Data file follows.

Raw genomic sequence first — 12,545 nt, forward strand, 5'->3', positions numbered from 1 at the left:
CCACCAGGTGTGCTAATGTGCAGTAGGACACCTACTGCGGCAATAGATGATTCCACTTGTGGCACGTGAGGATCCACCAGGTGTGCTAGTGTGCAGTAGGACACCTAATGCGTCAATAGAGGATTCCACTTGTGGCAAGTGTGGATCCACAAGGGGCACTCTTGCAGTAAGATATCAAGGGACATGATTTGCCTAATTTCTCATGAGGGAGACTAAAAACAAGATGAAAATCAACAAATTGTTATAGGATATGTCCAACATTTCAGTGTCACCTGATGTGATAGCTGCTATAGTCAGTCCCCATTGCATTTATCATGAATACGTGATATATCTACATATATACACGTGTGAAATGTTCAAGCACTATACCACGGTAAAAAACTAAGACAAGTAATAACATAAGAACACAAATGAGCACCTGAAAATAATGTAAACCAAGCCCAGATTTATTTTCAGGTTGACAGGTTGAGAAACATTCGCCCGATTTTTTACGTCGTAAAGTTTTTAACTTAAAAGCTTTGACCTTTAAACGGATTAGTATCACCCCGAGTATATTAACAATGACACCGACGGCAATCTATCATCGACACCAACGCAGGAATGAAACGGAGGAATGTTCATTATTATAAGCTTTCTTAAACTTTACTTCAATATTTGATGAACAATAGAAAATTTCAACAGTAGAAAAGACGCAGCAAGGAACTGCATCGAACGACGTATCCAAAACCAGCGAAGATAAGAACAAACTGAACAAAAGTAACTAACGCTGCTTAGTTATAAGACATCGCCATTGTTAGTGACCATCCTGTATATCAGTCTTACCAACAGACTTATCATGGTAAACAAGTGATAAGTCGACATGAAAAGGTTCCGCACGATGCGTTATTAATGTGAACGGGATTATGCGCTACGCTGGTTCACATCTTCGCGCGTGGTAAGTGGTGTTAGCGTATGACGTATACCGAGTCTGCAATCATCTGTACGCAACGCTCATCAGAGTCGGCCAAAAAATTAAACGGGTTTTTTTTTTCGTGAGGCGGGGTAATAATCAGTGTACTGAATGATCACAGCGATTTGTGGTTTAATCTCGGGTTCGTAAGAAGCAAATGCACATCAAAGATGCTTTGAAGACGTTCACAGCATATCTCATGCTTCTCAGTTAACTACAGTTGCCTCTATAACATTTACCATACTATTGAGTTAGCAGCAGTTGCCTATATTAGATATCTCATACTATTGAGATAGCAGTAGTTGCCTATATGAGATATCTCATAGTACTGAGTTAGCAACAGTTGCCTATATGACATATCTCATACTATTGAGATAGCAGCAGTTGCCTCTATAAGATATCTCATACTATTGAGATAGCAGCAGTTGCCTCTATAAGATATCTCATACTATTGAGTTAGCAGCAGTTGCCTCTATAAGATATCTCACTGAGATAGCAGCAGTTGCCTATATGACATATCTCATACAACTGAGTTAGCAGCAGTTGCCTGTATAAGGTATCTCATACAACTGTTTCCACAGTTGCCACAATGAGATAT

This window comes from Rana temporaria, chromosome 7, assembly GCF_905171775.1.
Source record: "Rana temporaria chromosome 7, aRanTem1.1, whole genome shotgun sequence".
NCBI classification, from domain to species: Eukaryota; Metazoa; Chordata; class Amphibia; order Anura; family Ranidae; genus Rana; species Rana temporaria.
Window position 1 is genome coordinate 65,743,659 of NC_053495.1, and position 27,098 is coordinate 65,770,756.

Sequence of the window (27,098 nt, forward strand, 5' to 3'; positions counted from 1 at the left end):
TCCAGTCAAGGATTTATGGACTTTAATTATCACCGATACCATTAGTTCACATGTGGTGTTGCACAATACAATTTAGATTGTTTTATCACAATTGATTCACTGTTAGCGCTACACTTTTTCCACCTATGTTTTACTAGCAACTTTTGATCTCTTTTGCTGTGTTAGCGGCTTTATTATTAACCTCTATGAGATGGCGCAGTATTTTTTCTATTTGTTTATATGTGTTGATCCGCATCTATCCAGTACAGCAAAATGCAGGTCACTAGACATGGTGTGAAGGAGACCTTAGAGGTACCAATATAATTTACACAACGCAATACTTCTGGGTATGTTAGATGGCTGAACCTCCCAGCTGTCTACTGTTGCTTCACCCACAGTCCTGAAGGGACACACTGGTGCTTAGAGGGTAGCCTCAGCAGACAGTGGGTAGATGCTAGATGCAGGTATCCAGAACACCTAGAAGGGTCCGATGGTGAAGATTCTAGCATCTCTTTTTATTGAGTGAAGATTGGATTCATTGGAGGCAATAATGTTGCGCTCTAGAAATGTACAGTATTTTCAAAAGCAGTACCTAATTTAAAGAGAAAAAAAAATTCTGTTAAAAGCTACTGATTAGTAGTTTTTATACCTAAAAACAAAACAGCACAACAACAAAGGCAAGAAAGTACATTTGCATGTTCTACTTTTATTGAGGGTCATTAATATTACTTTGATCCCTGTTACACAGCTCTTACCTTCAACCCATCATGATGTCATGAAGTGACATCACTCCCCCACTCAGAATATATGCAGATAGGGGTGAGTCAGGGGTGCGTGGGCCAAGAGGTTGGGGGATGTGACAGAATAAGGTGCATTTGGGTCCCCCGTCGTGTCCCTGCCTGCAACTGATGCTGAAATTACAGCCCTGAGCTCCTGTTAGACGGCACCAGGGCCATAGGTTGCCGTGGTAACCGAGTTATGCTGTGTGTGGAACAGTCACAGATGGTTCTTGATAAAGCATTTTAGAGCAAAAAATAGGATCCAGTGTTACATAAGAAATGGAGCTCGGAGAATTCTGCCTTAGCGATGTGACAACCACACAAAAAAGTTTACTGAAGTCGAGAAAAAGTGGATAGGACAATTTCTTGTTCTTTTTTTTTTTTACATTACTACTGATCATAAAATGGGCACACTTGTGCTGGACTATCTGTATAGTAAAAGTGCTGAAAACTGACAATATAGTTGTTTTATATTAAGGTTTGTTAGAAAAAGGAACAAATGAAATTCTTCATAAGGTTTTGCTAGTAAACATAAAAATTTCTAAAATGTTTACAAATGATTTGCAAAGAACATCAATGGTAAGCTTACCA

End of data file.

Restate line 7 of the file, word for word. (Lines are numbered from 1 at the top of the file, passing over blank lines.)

Sequence of the window (27,098 nt, forward strand, 5' to 3'; positions counted from 1 at the left end):